In short, this modest center, with the buildings set back to provide space for cars, was at the beginning of a retail movement that would dramatically affect the nature of the metropolitan life in the years to come. Ironically, this neighborhood-serving innovation would inspire suburban planning that produced huge shopping malls far from neighborhoods that were left with few if any services near at hand.

Not a particularly noble legacy — but just as history does not have to be pretty, it doesn’t always have to have a happy ending.

Today, the center stands as the first park & shop in the area and one of the earliest still remaining anywhere in the country.

It is, though, painfully modest. And in a town that gawks at the treasure houses of Britain but tears down its own oldest downtown commercial structure, and which came within inches of destroying such grand buildings of value on Pennsylvania Avenue as the Old Post Office and the Willard Hotel, preserving the modest is a difficult task.

This is in part because architectural historians were among the first to attempt to save old buildings. Their natural bias was architectural: you save things because of their architectural significance not because of what happened there or what the place symbolizes or typifies. And the bias of the architectural historians unfortunately blended with a certain elitist bias among preservationists. Together, what they were really up to was a form of historical censorship. From an aesthetic point of view a case could be made for this approach, although often it reflected subjective cultural values more than objective standards, but from a historic point — and after all we are talking about historic preservation, what was being created was, in a sense, a lie. Thus it was not until relatively recently that Williamsburg began to deal honestly and creatively with some of the historical lies it had long sponsored — such as ignoring the crucial issue of slavery. . .

The concept of historic preservation has broadened and, in the broadening, become more honest. This is important, especially so in a city where the majority population has so little representation of its past. . .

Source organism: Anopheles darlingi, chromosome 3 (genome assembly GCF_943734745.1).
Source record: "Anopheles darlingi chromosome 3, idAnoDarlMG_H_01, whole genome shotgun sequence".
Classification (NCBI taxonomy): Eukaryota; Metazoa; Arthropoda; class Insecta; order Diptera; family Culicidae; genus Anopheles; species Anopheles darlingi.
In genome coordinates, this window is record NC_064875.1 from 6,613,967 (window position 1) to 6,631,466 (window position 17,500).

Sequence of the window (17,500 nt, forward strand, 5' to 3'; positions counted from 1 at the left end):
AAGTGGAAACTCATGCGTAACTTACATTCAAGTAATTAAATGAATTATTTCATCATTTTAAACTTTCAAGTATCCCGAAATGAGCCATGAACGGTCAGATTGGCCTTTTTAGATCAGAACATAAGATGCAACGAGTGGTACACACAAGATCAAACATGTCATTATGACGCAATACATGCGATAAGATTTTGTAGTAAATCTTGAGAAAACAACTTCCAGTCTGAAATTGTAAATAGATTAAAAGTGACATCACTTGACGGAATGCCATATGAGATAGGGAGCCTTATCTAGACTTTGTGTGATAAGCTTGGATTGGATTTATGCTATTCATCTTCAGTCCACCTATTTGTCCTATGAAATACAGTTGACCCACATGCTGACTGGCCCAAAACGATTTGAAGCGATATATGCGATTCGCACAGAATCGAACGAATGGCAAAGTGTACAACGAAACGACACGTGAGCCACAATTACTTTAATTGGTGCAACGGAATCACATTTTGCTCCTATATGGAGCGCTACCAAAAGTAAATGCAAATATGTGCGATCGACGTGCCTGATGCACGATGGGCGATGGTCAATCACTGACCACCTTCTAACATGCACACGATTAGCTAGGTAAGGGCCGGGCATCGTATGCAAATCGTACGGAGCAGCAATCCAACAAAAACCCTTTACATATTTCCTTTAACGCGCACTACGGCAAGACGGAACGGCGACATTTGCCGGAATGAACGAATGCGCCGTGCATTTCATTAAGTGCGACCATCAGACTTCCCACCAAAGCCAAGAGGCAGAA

But while we are more careful about our past than we were, we still have a ways to go. Consider the fact that some of the city’s most historic sites and ones most honestly revelatory of history are among those most rarely visited by the average tourist or even residents: Georgetown’s Old Stone House, the Frederick Douglass home, the Heurich mansion, the Woodrow Wilson home. These are places you can go to learn history yet they are relegated to the minor league of tourism.

Given that history is not a high priority in elementary or secondary education and that reading appears to be coming to be an increasingly esoteric activity, physical evidence of our past is more important than ever. We need reminders that cities can be, and for a long time were, organized on a model other than the warehouse shelf, the apparent inspiration for contemporary Washington developers. When I am in the Cleveland Park shopping center I feel as though I am in the Washington of my childhood; it is an accurate souvenir from the time before the new architectural barbarians swept across the town, arrogantly driving the human and the lively out of the city.

More importantly, it is a souvenir from a time when the city enjoyed a natural physical growth that came out of needs and experience rather than from injections of structural steroids that give it the illusion of gain while hiding the long-term physical and psychological damage being done..

PS: The shopping center was saved. Here’s a photo: